Mar 29, 2017, 9:21 am
Illinois taxpayers have funded about $2 million in "retention" bonuses for employees of a private firm managing the lottery despite the firm performing so poorly Illinois is working to replace it.
A Tribune investigation has found the state approved paying bonuses as part of a complicated deal it struck in 2015 with the firm, Northstar Lottery Group. Northstar agreed to end its 10-year deal early if the state met a host of conditions, including paying Northstar "disentanglement" fees, which included the bonuses.
Records show Northstar offered an unspecified number of employees 30 to 50 percent of their base pay as a bonus for continuing to work through set periods. The bonus increased to 60 percent of base pay for those continuing to work the first half of this year.
While the bonuses made up the vast majority of disentanglement fees the state paid, those fees also included covering Northstar's additional travel and meeting expenses it says were related to the early breakup. Records show that ranged from one Northstar employee's $200 steakhouse dinner tab to nearly $800 to rent furniture for an empty apartment leased by Northstar.
Exactly who's benefiting remains hidden from the public. Northstar won't name the employees receiving the bonuses and reimbursements. The lottery said it has no records of its own that identify them, won't push to get them and won't explain why.
The extra, taxpayer-borne fees helped boost state payments to Northstar and its owners higher than ever despite the lottery's tepid performance in recent years. Also helping Northstar: It no longer has to pay penalties for poor performance as it waits for the state to replace it — a process already delayed with no specific timetable.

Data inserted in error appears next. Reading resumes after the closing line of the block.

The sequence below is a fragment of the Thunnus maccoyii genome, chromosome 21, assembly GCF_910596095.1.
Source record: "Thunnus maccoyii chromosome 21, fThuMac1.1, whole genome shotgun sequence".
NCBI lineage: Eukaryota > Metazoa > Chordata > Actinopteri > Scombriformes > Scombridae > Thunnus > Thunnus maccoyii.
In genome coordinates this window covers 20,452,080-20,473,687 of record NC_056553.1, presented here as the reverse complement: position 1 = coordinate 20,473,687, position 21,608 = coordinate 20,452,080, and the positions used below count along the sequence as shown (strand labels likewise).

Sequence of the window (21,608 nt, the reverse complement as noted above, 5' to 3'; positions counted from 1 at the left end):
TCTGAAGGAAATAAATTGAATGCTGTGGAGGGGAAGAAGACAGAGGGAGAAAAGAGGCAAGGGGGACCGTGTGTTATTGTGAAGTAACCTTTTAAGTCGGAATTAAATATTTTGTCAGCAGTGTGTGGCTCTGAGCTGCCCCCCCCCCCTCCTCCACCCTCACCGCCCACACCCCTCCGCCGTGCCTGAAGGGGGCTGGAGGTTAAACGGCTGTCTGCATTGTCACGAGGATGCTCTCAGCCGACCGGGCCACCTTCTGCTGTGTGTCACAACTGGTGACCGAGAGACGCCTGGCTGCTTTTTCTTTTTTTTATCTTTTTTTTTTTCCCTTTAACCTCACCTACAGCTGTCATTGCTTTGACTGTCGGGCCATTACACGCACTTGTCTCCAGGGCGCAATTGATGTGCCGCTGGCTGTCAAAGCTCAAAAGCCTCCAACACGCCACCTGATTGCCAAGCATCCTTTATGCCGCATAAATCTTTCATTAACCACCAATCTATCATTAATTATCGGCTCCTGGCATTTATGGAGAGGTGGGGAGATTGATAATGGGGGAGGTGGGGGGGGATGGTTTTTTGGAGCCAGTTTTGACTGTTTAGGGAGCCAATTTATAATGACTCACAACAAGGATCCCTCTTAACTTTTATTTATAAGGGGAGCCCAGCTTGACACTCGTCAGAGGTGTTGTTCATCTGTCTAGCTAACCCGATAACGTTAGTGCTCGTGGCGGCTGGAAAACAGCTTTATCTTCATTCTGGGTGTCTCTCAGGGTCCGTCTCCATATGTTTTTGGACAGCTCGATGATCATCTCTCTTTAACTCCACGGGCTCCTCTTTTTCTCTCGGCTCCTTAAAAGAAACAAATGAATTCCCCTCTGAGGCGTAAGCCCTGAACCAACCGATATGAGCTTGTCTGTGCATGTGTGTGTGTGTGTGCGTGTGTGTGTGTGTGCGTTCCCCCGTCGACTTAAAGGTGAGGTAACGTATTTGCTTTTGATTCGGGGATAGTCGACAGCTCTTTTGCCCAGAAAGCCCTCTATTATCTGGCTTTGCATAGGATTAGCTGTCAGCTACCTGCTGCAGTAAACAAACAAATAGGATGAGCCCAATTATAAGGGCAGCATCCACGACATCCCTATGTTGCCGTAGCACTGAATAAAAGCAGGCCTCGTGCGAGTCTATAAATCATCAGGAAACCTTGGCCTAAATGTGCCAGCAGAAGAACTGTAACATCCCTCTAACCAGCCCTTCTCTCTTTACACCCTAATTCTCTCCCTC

The extra fees illustrate one more questionable action in Illinois' first-in-the-nation experiment to privatize its lottery.
In December, the Tribune documented how the lottery, under Northstar's management, failed to award many of the biggest prizes for scratch-off games and how state officials repeatedly missed warning signs of the practice. The findings spurred state lawmakers to say they planned to hold a legislative hearing this spring.
As for the latest findings, a government contracting expert told the Tribune it's not unusual for vendors that know they'll be replaced to force the government to pay them more to keep them on the job in the meantime.
"Oftentimes the government agency gets pinned in a corner because they have no 'out,'" said Adam Williams, an assistant professor of public administration at the University of Illinois at Springfield.
But, Williams said, he wondered why, in this case, the state would agree to specifically fund Northstar's retention bonuses.
"Was it a situation where (Northstar was) threatening to walk away from the table if they didn't do that?" he said.
That's unclear. The lottery declined an interview request and also declined to answer in detail a set of written questions.
The disentanglement fees stemmed from an unusual evolution of an unusual contract.
In July 2011, Illinois became the first state to hire a private firm to manage its lottery; and to do so, it let two longtime lottery vendors form a firm that got a 10-year management deal. That management firm, Northstar, in turn awarded lucrative, no-bid subcontracts to the longtime vendors that formed it.
But Northstar struggled to make the lofty revenue projections it pitched in its bid, leading to years of disputes over who was to blame and how much in penalties Northstar should pay.
In 2014, aides to then-Gov. Pat Quinn brokered a deal to settle the disputes and end the contract early. That deal was invalidated, and Quinn lost to Bruce Rauner, whose aides then renegotiated the Quinn deal.
Both deals offered Northstar and its vendors to collectively be paid more money than ever, although they differed on specifics.